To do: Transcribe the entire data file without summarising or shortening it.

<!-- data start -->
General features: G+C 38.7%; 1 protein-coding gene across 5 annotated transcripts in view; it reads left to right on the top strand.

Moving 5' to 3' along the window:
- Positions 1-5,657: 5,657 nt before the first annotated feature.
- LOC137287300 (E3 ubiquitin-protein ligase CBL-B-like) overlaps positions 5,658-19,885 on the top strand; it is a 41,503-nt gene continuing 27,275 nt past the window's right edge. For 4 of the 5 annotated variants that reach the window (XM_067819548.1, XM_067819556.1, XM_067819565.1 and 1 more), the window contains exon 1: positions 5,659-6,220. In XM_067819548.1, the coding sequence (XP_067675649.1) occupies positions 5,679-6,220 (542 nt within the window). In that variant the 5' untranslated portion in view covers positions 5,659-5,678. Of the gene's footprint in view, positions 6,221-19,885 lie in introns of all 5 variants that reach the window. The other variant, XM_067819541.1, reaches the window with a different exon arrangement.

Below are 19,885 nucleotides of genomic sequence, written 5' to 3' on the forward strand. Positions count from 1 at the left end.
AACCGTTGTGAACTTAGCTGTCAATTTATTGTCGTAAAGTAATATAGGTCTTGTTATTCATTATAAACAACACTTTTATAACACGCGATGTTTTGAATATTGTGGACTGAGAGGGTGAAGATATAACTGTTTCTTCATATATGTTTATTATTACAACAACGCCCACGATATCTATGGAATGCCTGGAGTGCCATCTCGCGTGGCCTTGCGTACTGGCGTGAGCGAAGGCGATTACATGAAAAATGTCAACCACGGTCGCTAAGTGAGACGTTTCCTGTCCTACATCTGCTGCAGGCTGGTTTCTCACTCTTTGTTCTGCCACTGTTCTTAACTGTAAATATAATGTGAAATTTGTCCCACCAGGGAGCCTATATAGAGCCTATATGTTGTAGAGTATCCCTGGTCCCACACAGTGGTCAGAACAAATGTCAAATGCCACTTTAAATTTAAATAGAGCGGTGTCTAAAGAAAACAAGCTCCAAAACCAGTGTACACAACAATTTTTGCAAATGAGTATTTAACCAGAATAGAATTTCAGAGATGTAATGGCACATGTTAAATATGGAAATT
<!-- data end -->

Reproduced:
General features: G+C 38.7%; 1 protein-coding gene across 5 annotated transcripts in view; it reads left to right on the top strand.

Moving 5' to 3' along the window:
- Positions 1-5,657: 5,657 nt before the first annotated feature.
- LOC137287300 (E3 ubiquitin-protein ligase CBL-B-like) overlaps positions 5,658-19,885 on the top strand; it is a 41,503-nt gene continuing 27,275 nt past the window's right edge. For 4 of the 5 annotated variants that reach the window (XM_067819548.1, XM_067819556.1, XM_067819565.1 and 1 more), the window contains exon 1: positions 5,659-6,220. In XM_067819548.1, the coding sequence (XP_067675649.1) occupies positions 5,679-6,220 (542 nt within the window). In that variant the 5' untranslated portion in view covers positions 5,659-5,678. Of the gene's footprint in view, positions 6,221-19,885 lie in introns of all 5 variants that reach the window. The other variant, XM_067819541.1, reaches the window with a different exon arrangement.

Below are 19,885 nucleotides of genomic sequence, written 5' to 3' on the forward strand. Positions count from 1 at the left end.
AACCGTTGTGAACTTAGCTGTCAATTTATTGTCGTAAAGTAATATAGGTCTTGTTATTCATTATAAACAACACTTTTATAACACGCGATGTTTTGAATATTGTGGACTGAGAGGGTGAAGATATAACTGTTTCTTCATATATGTTTATTATTACAACAACGCCCACGATATCTATGGAATGCCTGGAGTGCCATCTCGCGTGGCCTTGCGTACTGGCGTGAGCGAAGGCGATTACATGAAAAATGTCAACCACGGTCGCTAAGTGAGACGTTTCCTGTCCTACATCTGCTGCAGGCTGGTTTCTCACTCTTTGTTCTGCCACTGTTCTTAACTGTAAATATAATGTGAAATTTGTCCCACCAGGGAGCCTATATAGAGCCTATATGTTGTAGAGTATCCCTGGTCCCACACAGTGGTCAGAACAAATGTCAAATGCCACTTTAAATTTAAATAGAGCGGTGTCTAAAGAAAACAAGCTCCAAAACCAGTGTACACAACAATTTTTGCAAATGAGTATTTAACCAGAATAGAATTTCAGAGATGTAATGGCACATGTTAAATATGGAAATT